Corn plays a starring role in nearly everything. Fresh masa is used to make several dishes, including pork- or chicken-stuffed tamales, steamed the Yucatecan way, in a banana leaf, and slathered with tomato sauce. But it is masa harina that the brothers, who run the kitchen, rely on when shaping empanadas: deep-fried half-moons stuffed with ground pork or chicken and topped with tomato sauce, cabbage and cotija cheese. Masa harina is also used to make open-faced salbutes, which are similar to tostadas. Topped with romaine, tomato, onion, avocado and your choice of meat, the crisp but pliable discs have enough chewiness that they don't sag, but not so much crispiness that they shatter when you bite into them. We couldn't decide which we liked better: the carne asada, with tender bits of steak marinated in garlic and lime, or the chicken with relleno negro, a knockout sauce that gets its ebony hue from red chiles roasted until black in a hot oven. Both fillings, along with a handful of others such as the pineapple-sweetened pastor, can also be had on small tacos made with housemade corn tortillas, a steal at 99 cents.
Salbutes could easily be mistaken for panuchos, another open-faced dish -- until you take a bite. Tucked in a slit in the corn tortilla is a thin layer of black beans, which gets sealed in fresh masa as it cooks on the flat-top. I've never been a fan of stuffed-crust pizza, but there's something quite winsome about this Yucatecan version, which is finished with chicken and a host of salad-like accoutrements: large leaves of romaine, tomato wedges, onion and sliced avocado. Variety may be the spice of life, but a platter of three panuchos makes for a pretty good life, too, or at least a terrific lunch.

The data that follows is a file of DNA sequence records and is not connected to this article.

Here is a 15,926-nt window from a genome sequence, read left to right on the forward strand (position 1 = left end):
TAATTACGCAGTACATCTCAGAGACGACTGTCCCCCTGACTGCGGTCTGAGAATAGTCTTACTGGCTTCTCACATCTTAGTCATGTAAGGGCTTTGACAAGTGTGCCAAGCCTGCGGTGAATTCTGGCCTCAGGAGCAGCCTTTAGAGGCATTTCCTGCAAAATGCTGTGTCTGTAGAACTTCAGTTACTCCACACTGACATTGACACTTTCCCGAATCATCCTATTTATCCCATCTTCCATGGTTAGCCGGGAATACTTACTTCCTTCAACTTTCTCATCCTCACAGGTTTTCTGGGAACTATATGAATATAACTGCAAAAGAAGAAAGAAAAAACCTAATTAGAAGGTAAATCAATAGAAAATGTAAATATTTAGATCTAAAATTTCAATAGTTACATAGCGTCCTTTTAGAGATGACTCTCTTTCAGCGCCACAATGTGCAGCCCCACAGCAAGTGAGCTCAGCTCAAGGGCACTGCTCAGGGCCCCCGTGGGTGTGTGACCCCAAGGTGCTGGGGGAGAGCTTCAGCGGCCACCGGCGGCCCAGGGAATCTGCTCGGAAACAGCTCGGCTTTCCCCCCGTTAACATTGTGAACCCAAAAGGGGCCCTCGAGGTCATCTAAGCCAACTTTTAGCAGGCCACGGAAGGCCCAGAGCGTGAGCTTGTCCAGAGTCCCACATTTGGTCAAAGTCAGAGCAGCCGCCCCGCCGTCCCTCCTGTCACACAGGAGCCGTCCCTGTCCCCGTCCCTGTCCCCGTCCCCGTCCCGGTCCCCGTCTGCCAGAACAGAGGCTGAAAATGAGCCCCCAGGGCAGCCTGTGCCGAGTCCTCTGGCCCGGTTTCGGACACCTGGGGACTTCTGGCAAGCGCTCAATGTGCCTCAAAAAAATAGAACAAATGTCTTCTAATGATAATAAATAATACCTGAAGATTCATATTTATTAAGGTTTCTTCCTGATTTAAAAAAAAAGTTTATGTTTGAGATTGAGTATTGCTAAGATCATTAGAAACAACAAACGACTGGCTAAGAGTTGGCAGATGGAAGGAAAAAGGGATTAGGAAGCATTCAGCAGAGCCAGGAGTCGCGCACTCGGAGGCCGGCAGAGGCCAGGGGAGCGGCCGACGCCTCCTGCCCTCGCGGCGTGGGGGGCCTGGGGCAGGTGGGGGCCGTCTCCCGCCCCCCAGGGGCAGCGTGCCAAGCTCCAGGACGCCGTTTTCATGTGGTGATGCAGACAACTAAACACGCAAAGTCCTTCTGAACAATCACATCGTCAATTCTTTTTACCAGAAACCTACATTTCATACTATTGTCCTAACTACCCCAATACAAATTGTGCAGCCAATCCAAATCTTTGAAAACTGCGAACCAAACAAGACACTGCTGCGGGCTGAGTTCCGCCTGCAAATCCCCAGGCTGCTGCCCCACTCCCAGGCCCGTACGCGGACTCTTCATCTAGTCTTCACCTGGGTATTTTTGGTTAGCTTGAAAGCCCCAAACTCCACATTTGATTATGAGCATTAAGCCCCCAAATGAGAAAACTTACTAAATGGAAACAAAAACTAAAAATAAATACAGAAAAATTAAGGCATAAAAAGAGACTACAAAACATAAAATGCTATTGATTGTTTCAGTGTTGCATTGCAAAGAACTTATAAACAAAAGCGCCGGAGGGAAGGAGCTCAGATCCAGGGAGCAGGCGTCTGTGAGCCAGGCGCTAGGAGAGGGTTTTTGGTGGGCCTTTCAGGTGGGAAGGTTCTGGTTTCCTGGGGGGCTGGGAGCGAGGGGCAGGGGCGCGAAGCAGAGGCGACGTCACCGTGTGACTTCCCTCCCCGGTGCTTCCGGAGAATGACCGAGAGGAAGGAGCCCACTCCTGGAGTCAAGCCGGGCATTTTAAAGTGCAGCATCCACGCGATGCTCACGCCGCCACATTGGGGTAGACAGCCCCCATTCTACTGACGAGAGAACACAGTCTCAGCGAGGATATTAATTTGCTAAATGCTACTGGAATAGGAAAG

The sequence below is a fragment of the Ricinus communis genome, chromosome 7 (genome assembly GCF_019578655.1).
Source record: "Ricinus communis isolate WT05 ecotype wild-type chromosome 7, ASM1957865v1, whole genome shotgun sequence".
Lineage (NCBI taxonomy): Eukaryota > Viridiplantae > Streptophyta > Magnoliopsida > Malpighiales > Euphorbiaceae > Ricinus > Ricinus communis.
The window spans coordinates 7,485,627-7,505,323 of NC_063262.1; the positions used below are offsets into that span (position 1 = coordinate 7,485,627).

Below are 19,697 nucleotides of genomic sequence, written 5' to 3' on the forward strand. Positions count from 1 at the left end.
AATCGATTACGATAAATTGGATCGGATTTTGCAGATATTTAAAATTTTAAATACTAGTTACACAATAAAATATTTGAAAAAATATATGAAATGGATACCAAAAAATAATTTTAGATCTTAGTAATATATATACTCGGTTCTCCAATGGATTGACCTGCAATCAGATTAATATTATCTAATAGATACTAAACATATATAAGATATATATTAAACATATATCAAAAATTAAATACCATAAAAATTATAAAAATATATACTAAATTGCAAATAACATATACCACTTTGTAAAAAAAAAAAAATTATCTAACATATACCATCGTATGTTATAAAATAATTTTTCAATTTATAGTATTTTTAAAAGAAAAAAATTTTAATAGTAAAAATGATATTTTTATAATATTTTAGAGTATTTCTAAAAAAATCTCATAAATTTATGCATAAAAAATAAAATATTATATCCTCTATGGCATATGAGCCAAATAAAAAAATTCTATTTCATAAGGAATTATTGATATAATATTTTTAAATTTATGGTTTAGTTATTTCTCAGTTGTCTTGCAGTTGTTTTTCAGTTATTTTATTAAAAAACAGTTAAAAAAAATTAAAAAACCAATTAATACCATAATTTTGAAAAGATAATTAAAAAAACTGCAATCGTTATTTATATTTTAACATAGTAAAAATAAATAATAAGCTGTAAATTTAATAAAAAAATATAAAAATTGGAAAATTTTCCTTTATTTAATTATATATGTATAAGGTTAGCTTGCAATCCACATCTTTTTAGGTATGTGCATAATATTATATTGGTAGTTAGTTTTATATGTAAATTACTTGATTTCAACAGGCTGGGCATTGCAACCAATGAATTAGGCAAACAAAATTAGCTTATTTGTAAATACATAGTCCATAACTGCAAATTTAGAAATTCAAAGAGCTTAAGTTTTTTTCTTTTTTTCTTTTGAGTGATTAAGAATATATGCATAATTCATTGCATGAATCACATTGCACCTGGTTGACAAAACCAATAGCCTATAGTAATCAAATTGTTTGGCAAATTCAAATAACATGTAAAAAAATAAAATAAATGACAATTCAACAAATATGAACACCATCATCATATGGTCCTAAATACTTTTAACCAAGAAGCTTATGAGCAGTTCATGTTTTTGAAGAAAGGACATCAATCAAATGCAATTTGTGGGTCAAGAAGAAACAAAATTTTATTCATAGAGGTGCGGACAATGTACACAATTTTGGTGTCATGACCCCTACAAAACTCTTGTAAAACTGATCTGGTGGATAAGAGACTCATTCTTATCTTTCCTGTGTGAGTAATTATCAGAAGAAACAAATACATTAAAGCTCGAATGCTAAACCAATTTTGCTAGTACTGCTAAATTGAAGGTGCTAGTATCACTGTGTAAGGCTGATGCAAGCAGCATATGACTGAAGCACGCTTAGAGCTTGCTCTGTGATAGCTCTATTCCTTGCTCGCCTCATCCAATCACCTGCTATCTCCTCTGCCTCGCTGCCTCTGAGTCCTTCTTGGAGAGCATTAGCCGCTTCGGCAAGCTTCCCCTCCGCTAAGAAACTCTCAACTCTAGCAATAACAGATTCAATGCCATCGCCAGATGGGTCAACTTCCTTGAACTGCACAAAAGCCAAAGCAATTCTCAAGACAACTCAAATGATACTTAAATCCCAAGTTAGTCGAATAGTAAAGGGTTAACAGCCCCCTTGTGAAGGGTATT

Sopes Yucateco are similar in nature, with a variety of meats and vegetables atop a masa harina base. But this Yucatecan specialty arrives with the swagger of Rocky Balboa as he takes to the ring. Deep orange from achiote paste -- the same ingredient behind cochinita pibil, the best-known dish of the Yucatán -- the masa is shaped into a thick disc, which Juan presses with a glass until a lip forms around the edge. Started on the flat-top and then fried, the striking crust is heaped with beans, your choice of meat (shredded chicken, pastor or cochinita pibil) and finished with tomatoes, shredded cabbage and cotija. Order it with the spectacular pibil, made of tender pulled pork rubbed with sour oranges and achiote paste, and you'll have the Yucatecan answer to North Carolina barbecue.